I’ve spent the day making arguments against going for the phone. My uncle’s words keep coming back, circling me like the flies. I’m already part of the food chain, and it didn’t happen when the rhino charged and I stood there like a doofus, too shocked to do anything. It happened the moment I stepped out of the jeep.
A caw. I look up.
A vulture cruises overhead.
I close my eyes. Vultures can smell the dying from miles away.
I open my eyes and reach for my gun. The vulture. I stare at it, my eyes burning in the unfiltered daylight. The vulture spreads its wings and perches on a high branch.
It’s staring down at me.
I tilt my gun skyward, , aligning the barrel with the bird. I do a silent Mississippi-count to five.
The bird drops down beside me. Its wings spread open, covering my legs and I look down and scream, brushing it away and igniting a new series of pain.
I shove the dead bird as far as my arm will allow and close my eyes. The smell. A messy infection below and I can smell myself rotting and I can’t hold it in. I turn my head.
Laughter cuts through the night. My eyes flip open and I grab the Magnum.
Congratulations. You’re now part of the food chain. I had slipped away to somewhere just beneath the pain. My uncle was leading me through the jungle to where the rhino stood waiting in a long field. I lined up to take my shot while the rhino charged and I took it down, one shot. Dead.
Their laughter makes me want to laugh too and I let go of the gun. I cover my mouth with both hands. I laugh, pressing my hands tighter as they approach.
The hyenas move with purpose through the tall grass. Their eyes shine like migratory starlight as they rush their prey. I know they can see me and smell me but do they understand and I know I should grab the gun because this is it, but I don’t.
I just laugh.
And I’m still laughing when the hyenas ignore me. An elephant herd is on the move. I’m laughing when the hyenas slip between the great beasts’ legs, separating a baby elephant from the herd. I’m laughing when they start with the trunk, one hyena tearing it in half and the rest ripping it off. The baby elephant is screaming as the pack swarms and I have my answer: you die at the very end. The hyenas eat the baby elephant to the bone.
I’m laughing so hard I have a coughing fit.
The pain is bad and the smell is worse.
The pills are part of the standard first aid kit they issue all hunters. They give you a vacuum-sealed pack of six. One a day.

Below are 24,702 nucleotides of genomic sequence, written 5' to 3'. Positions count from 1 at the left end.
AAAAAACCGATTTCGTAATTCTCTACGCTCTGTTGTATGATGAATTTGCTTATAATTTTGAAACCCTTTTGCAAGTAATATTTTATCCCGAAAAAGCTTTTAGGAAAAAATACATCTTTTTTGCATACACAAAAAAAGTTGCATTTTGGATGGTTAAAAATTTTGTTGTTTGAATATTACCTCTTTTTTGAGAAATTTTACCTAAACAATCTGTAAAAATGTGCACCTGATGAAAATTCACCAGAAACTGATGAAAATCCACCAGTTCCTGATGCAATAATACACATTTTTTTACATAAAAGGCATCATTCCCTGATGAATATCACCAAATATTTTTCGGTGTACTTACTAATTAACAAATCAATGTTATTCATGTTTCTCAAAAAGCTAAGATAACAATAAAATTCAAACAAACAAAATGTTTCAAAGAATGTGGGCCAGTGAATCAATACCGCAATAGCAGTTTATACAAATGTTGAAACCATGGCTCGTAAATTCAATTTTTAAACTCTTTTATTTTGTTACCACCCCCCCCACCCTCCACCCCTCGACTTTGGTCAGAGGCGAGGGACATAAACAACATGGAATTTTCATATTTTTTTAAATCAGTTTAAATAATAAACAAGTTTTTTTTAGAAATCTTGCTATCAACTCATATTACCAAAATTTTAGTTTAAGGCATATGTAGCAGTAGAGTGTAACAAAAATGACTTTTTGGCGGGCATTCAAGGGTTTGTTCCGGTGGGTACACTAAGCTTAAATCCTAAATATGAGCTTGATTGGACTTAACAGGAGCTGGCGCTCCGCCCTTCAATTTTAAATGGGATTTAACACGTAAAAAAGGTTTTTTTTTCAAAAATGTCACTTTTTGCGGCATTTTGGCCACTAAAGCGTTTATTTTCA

I tell myself it won’t come to that. I look up. The sun hasn’t crossed the midway point yet and the predators hunt at night. I look out across the savannah. The baby elephant’s bones. I feel a laughing fit coming on and I jab my tongue against my cheek. The laughter rises, falls back. I hold my tongue there until I no longer feel like laughing.
I peel one of the pills free.
It dissolves on my tongue in seconds. I lean back, close my eyes and listen for the phone.
I open my eyes.
I close them.
I’m awake. For a second I think there is a bear in the tall grass, guarding the satellite phone. I have to concentrate for several minutes, readjusting my mind to the time and the shapes around me.
It’s night. I slept all day.
I wasn’t supposed to sleep all day. God damn pills are only supposed to knock you out for five hours. But you’re also supposed to eat with them and I have no food. The three emergency MREs they give you are out in the tall grass somewhere, assuming the hyenas haven’t gotten to them.
Flies crawl on my forehead.
I turn my head to puke but only dryheave. I have nothing to throw up.
I’m awake all night, thinking of my rifle.
My uncle taught me how to shoot. We hit targets on his property. And in Yellowstone, he taught me the importance of stealth.
Since we’re part of the food chain we gotta act like it, he said, outfitting a silencer to his rifle.
We tracked the bear and her cubs for days. We weren’t dumb enough to carry our rifles out in the open and once we were in position for a good shot, my uncle handed me his rifle. He showed me how to steady the aim. The cold cylinder in my hands. The weight that decides death.